Joseph Ritson collection
Scope and Contents
The collection has been divided into three sections. The first section, Joseph Ritson, consists of three volumes and nine folders of works and letters by Ritson. Volume 1 is a first edition of Bibliographia Poetica, annotated in two hands which have been identified as Ritson's and his nephew's. Ritson's interest in Scottish literature is reflected in Volumes 2 and 3. Volume 2 is the autograph manuscript of his unpublished Bibliographia Scotica. which he described as "a catalogue of historians and poets, native to Scotland, with the titles of their respective works." The listings include Latin authors, works still in manuscript. and pieces which appeared only in periodicals. Select Scotish Poems is the binder's title of Volume 3, a composite work assembled from sheets of two of Ritson's unpublished anthologies. The work opens with ninety-six pages titled Select Scotish Poems, followed by corrected and repaginated sheets of The Caledonian Muse, and four additional texts copied in Ritson's hand.
Letters by Ritson are located in Box 1, folders 2-9, and are largely devoted to bibliographical and literary subjects. An 1803 letter to George Chalmers contains questions about Scottish writers. Folders 8-9 hold transcripts of Ritson's letters to Joseph Cooper Walker. Topics include Irish literature; romances; Percy's ballads; spelling reform; the French Revolution; and Ritson's poor health and frequent depressions.
Section two consists of works by Ritson's biographer and colleague Joseph Haslewood. Volume 4 includes a printed copy and two manuscript drafts of Haslewood's 1824 life of Ritson. The more finished manuscript has been annotated and corrected by Thomas Park. Volume 4 also contains an index of Ritson's anthology of Percy's Reliques; the 1803 auction catalogue of Ritson's library; and several portraits and caricatures of Ritson. Volume 5 is another copy of Haslewood's biography, heavily annotated by Edith and T. G. Wright. The notes include information on the ladies mentioned in Ritson's "Verses Addressed to the Ladies of Stockton," and other biographical data.
Additional information on Ritson's life can be found in Section three, Other Papers. A short biographical sketch, tentatively attributed to Thomas Park, is located in folder 11. H. C. Selby's letter to Thomas Percy details rumors concerning Ritson's background, early unpopularity, and atheism. Folder 14 contains an account by Robert Smith of Ritson's final insanity, accompanied by a report by Selby of an interview with Smith.
Conditions Governing Access
Conditions Governing Use
Immediate Source of Acquisition
1 Linear Feet ((1 box) + 5 volumes)
Language of Materials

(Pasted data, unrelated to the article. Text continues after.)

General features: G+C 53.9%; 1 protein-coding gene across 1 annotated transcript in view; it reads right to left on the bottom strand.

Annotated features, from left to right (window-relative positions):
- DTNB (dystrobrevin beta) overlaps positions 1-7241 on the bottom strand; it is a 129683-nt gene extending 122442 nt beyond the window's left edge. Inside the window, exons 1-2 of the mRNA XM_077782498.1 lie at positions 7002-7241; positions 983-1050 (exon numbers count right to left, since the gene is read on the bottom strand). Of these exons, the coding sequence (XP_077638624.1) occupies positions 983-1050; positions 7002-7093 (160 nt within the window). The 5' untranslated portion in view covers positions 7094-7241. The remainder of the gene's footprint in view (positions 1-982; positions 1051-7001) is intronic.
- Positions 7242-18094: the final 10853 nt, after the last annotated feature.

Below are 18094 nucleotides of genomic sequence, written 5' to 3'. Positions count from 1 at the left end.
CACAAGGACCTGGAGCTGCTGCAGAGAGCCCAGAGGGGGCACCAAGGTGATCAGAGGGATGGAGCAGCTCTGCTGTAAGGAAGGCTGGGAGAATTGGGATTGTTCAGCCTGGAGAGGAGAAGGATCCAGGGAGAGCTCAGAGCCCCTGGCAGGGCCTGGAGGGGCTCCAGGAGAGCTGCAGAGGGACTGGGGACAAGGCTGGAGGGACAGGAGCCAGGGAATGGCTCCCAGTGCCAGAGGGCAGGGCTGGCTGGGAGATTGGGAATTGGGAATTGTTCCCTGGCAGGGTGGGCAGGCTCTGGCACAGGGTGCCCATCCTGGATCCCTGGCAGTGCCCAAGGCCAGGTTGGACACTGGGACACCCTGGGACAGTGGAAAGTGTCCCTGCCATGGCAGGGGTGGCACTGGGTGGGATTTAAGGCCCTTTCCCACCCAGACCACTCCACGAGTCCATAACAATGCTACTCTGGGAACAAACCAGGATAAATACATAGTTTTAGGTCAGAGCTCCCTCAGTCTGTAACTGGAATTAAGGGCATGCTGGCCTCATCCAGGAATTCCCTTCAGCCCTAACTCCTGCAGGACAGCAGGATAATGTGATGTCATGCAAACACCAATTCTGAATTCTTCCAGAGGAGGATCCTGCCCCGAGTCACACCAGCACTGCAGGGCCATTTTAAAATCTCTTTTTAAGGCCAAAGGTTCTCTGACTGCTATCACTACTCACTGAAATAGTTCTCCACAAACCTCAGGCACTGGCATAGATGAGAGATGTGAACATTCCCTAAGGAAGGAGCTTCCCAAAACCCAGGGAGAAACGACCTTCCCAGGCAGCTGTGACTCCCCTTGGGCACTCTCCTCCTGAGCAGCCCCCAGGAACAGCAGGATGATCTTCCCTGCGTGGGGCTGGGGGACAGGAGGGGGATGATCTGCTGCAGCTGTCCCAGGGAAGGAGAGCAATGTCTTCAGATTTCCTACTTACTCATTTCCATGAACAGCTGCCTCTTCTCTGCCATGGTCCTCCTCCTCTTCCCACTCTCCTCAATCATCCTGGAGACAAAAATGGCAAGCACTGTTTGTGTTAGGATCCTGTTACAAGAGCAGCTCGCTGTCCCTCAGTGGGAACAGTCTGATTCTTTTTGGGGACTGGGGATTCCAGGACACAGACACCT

JOSEPH RITSON (1752-1803)
While Ritson published a few articles on legal subjects, he is best known as an antiquarian and legal scholar. Despite poor health and nervous complaints, he produced many editions and essays, often employing a modified spelling system devised by himself. Between 1783 and 1793 he prepared a long series of anthologies of popular and local poetry, such as The Caledonian Muse(1785; published 1821) and The Northumbrian Garland (1793). He also published several collections of early English poetry, including Pieces of AncientPopular Poetry (1791), Robin Hood, a Collection... (1795), and Ancient Engleish Metrical Romanceës (1802), as well as the useful Bibliographia Poetica (1802), a useful collection of pre-1600 English poets with short accounts of the works.
Ritson's concern with historical and textual accuracy led him into several lengthy and acrimonious controversies with contemporary scholars,among them George Steevens, Joseph Malone, and John Pinkerton. His first scholarly publication, Observations on...the 'History ofEnglish Poetry' (1782), was harshly critical of Thomas Warton's interpretations of early English literature. He repeatedly charged Thomas Percy with publishing forged and garbled versions of traditional ballads. The same preoccupation, however, also led to his detection of the Ireland Shakespeare forgeries in 1795 and enabled him to assist Sir Walter Scott with Border Minstrelsy.
Ritson's health failed rapidly in his later years. His last publication was a defense of his lifelong vegetarianism, An Essayon Abstinence from Animal Food as a Moral Duty (1802). In September, 1803, he barricaded himself within his chambers and began to set fire to many of his manuscripts. He was removed to the house of Sir Jonathan Miles at Hoxton, where he died of paralysis of the brain on September 25, 1803.
[From: Dictionary of National Biography, Vol. xvi, p. 1213-17.]
- Authors, English -- 18th century
- English literature -- Bio-bibliography
- English literature -- Scottish authors
- English literature -- Scottish authors -- History and criticism
- Great Britain -- Intellectual life -- 18th century
- Haslewood, Joseph, 1769-1833
- Mental illness
- Park, Thomas, 1759-1834
- Percy, Thomas, 1729-1811
- Ritson, Joseph, 1752-1803
- Selby, Henry Collingwood
- Smith, Robert
- Guide to the Joseph Ritson Collection
- Under Revision
- by Diane J. Ducharme
- December 1986
- Description rules
- Beinecke Manuscript Unit Archival Processing Manual
- Language of description note
- Finding aid written in English.
Part of the Beinecke Rare Book and Manuscript Library Repository
P. O. Box 208330
New Haven CT 06520-8330 US
121 Wall Street
New Haven, CT 06511
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